I have a cheap violin I got a decade back and so far it has been holding on and playing well enough but for some reason now it won’t let me play a C on the E string. I can play a B and a D but the in between it plays something close to a C sharp and I can slide my finger in between this 1” wide space with no change in tone it’s the strangest thing. Should I get a new E string or is it something to do with the violin itself. All suggestions welcome

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    Can you post a video or audio recording of the problem? Commented Jun 1, 2022 at 3:10
  • Are there any other notes on that string that sound unusual? What happens when you play a glissando? Try both up and down glisses. Do you hear any differences of pitch between very soft notes and very loud notes? What happens if you play the same line, but shifted down by one string? Is your soundpost still standing? (Look in the f holes, maybe with a flashlight.) Commented Jun 1, 2022 at 20:06

1 Answer 1


Without seeing or hearing your instrument I would say the three most likely culprits to this issue are:

  1. There may be a small foreign object stuck on the fingerboard which is acting like a fret right at your “close to a C#” note. It could be a small piece of rosin or anything that might stick to the fingerboard and get between it and the string.

  2. There may be some uneven wear on your fingerboard causing a high spot close to your C# note which is also acting like a fret.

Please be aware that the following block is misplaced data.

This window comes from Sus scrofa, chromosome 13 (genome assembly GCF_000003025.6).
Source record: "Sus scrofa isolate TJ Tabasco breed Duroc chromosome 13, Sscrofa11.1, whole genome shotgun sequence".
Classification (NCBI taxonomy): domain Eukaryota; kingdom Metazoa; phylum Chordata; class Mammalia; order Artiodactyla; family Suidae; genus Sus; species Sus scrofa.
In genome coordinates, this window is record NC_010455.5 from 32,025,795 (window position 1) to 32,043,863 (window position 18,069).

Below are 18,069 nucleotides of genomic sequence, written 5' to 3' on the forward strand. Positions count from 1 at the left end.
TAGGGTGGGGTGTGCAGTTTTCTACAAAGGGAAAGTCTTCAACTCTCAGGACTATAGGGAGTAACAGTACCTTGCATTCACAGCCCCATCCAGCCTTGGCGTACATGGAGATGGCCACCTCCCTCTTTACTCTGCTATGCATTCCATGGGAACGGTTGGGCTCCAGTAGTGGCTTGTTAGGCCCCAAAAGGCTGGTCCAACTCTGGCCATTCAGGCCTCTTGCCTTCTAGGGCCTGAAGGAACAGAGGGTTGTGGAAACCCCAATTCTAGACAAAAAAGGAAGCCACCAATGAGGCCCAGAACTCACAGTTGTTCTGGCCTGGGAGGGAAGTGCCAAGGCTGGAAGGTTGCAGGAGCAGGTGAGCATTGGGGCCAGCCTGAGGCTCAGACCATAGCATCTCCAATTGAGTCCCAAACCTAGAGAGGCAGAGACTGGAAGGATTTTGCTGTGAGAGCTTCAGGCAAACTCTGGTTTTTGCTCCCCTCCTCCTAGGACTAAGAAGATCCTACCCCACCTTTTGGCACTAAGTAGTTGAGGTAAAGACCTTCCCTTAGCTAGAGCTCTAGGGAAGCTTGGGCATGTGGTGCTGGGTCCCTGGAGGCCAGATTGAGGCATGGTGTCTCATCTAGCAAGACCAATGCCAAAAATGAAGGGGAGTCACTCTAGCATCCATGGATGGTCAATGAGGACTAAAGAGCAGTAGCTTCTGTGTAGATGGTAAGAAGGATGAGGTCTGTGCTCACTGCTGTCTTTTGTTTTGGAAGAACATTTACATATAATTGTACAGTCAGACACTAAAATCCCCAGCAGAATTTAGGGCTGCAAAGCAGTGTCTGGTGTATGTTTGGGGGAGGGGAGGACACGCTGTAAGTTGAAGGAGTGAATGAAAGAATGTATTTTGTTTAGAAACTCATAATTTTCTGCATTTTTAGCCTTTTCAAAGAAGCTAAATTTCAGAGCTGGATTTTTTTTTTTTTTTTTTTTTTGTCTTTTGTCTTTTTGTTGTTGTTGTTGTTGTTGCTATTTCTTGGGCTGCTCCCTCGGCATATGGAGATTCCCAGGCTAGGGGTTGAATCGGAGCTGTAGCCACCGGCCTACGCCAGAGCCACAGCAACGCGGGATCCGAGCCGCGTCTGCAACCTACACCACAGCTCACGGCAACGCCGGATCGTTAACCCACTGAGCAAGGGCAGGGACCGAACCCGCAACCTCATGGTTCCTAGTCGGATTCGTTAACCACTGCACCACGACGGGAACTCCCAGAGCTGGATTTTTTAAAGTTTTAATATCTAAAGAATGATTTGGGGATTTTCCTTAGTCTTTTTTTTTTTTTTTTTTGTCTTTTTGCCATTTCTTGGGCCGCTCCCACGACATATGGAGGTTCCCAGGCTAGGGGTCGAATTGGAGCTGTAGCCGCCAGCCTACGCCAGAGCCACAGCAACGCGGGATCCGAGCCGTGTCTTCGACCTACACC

3. Another possible issue @Tim pointed out is the string itself might be damaged or deformed. See if there is a bulge or uneven winding in that area.

Examine your fingerboard and string in the problem are very carefully under good lighting. High and low spots on a fingerboard are usually easier to see if you sight down from the nut. If it’s a foreign object knocking it off should do the trick. Try another string if yours looks off. If it’s the fingerboard you might have to get a luthier to dress the fingerboard, which is planing and/or sanding it down so it’s smooth again. Good luck!

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    Or something on the underside of the string itself.
    – Tim
    Commented Jun 1, 2022 at 8:01
  • @Tim Good point, I added a possible faulty string to my answer, thanks. Commented Jun 1, 2022 at 8:07
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    I was going to say E is a plain string (it is on mine!) but wound and gut are also used. Could be a kink in a plain, damagaged windings in a wound, or who-knows-what in a gut.
    – Tim
    Commented Jun 1, 2022 at 8:17
  • @Tim I can’t speak for violin but from personal experience I’ve never had a deformity or kink in a string cause that drastic an effect in pitch on either fretless electric or upright bass. Violin tolerances are much smaller though. Who knows what in a gut indeed! :) Commented Jun 1, 2022 at 13:59
  • I've had it once, when a guitar fell against a chair or suchlike. It hit the strings on the fretboard, and produced a lovely kink in a string at that spot. Violins don't usually fall over like that though...
    – Tim
    Commented Jun 1, 2022 at 15:57

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